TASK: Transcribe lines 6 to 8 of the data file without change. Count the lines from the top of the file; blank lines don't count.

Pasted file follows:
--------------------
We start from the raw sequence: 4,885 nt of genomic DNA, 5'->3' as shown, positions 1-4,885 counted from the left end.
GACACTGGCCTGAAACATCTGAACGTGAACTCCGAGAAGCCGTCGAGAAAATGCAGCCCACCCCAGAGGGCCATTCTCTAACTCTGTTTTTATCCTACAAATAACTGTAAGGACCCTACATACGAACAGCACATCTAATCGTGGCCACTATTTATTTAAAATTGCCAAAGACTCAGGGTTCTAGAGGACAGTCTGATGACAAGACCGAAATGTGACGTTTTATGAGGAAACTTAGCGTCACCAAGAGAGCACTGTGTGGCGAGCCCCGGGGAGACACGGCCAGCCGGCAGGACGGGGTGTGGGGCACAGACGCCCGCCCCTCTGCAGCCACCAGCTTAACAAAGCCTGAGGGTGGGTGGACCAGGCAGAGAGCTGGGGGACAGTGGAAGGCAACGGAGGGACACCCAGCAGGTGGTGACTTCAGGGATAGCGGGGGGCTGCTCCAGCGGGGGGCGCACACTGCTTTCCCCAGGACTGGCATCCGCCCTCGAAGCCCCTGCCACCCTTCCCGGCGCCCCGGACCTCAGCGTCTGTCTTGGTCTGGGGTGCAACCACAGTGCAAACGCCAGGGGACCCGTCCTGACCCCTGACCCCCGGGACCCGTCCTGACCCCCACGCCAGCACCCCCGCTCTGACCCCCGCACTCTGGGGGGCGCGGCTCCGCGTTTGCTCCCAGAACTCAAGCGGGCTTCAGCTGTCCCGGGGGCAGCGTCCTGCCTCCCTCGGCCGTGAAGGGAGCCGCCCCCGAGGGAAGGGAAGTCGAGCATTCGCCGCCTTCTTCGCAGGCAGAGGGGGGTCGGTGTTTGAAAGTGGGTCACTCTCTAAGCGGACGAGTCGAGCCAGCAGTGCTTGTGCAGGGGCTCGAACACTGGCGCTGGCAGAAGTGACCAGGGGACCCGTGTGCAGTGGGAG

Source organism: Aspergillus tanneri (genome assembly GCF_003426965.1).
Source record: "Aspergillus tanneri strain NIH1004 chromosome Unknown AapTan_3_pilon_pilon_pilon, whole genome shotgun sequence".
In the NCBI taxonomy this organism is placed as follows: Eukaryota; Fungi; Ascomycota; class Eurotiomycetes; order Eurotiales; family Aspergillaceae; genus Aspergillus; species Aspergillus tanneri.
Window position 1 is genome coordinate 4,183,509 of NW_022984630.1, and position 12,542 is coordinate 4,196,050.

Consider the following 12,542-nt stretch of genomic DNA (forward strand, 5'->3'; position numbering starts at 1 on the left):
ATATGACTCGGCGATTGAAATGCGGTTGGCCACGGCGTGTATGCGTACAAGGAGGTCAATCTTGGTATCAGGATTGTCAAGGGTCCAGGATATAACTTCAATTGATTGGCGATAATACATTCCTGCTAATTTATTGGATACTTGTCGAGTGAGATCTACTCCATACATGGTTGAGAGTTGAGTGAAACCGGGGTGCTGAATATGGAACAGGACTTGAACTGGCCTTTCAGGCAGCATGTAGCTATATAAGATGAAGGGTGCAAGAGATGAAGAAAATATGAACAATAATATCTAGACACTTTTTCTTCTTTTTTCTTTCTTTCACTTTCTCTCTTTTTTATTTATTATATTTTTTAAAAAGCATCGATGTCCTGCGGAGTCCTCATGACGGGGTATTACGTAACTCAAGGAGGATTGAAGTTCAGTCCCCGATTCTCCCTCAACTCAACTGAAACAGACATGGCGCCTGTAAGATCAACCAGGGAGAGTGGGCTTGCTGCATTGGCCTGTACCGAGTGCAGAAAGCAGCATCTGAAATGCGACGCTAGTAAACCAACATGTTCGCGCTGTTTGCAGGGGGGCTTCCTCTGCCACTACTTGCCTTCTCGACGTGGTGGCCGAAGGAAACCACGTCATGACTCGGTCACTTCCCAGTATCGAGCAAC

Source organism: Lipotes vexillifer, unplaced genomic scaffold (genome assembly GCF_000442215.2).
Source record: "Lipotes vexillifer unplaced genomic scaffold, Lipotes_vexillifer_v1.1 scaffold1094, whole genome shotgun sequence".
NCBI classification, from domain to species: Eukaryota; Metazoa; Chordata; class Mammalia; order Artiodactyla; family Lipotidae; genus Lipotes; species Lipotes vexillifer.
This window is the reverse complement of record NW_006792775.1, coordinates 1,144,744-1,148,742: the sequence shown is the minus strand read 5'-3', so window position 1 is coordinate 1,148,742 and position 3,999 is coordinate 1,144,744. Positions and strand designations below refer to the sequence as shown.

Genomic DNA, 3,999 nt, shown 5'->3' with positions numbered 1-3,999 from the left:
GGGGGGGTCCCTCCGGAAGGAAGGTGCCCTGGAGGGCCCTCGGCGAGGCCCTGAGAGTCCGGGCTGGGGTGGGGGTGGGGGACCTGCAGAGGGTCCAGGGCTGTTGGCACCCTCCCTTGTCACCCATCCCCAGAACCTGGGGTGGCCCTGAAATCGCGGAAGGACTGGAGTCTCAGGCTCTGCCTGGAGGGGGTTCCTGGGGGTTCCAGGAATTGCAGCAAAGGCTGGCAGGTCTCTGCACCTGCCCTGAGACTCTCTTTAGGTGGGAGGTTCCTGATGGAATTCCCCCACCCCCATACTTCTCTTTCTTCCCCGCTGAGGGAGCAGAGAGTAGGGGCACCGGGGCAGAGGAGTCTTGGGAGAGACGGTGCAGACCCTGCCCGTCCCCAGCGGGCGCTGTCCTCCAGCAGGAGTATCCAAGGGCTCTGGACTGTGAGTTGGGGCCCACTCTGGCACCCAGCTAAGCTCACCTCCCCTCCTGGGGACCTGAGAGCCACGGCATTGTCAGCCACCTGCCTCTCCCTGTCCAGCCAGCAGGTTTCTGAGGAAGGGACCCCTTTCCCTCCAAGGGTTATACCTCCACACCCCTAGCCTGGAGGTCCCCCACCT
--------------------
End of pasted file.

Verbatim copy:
Window position 1 is genome coordinate 4,183,509 of NW_022984630.1, and position 12,542 is coordinate 4,196,050.

Consider the following 12,542-nt stretch of genomic DNA (forward strand, 5'->3'; position numbering starts at 1 on the left):
ATATGACTCGGCGATTGAAATGCGGTTGGCCACGGCGTGTATGCGTACAAGGAGGTCAATCTTGGTATCAGGATTGTCAAGGGTCCAGGATATAACTTCAATTGATTGGCGATAATACATTCCTGCTAATTTATTGGATACTTGTCGAGTGAGATCTACTCCATACATGGTTGAGAGTTGAGTGAAACCGGGGTGCTGAATATGGAACAGGACTTGAACTGGCCTTTCAGGCAGCATGTAGCTATATAAGATGAAGGGTGCAAGAGATGAAGAAAATATGAACAATAATATCTAGACACTTTTTCTTCTTTTTTCTTTCTTTCACTTTCTCTCTTTTTTATTTATTATATTTTTTAAAAAGCATCGATGTCCTGCGGAGTCCTCATGACGGGGTATTACGTAACTCAAGGAGGATTGAAGTTCAGTCCCCGATTCTCCCTCAACTCAACTGAAACAGACATGGCGCCTGTAAGATCAACCAGGGAGAGTGGGCTTGCTGCATTGGCCTGTACCGAGTGCAGAAAGCAGCATCTGAAATGCGACGCTAGTAAACCAACATGTTCGCGCTGTTTGCAGGGGGGCTTCCTCTGCCACTACTTGCCTTCTCGACGTGGTGGCCGAAGGAAACCACGTCATGACTCGGTCACTTCCCAGTATCGAGCAAC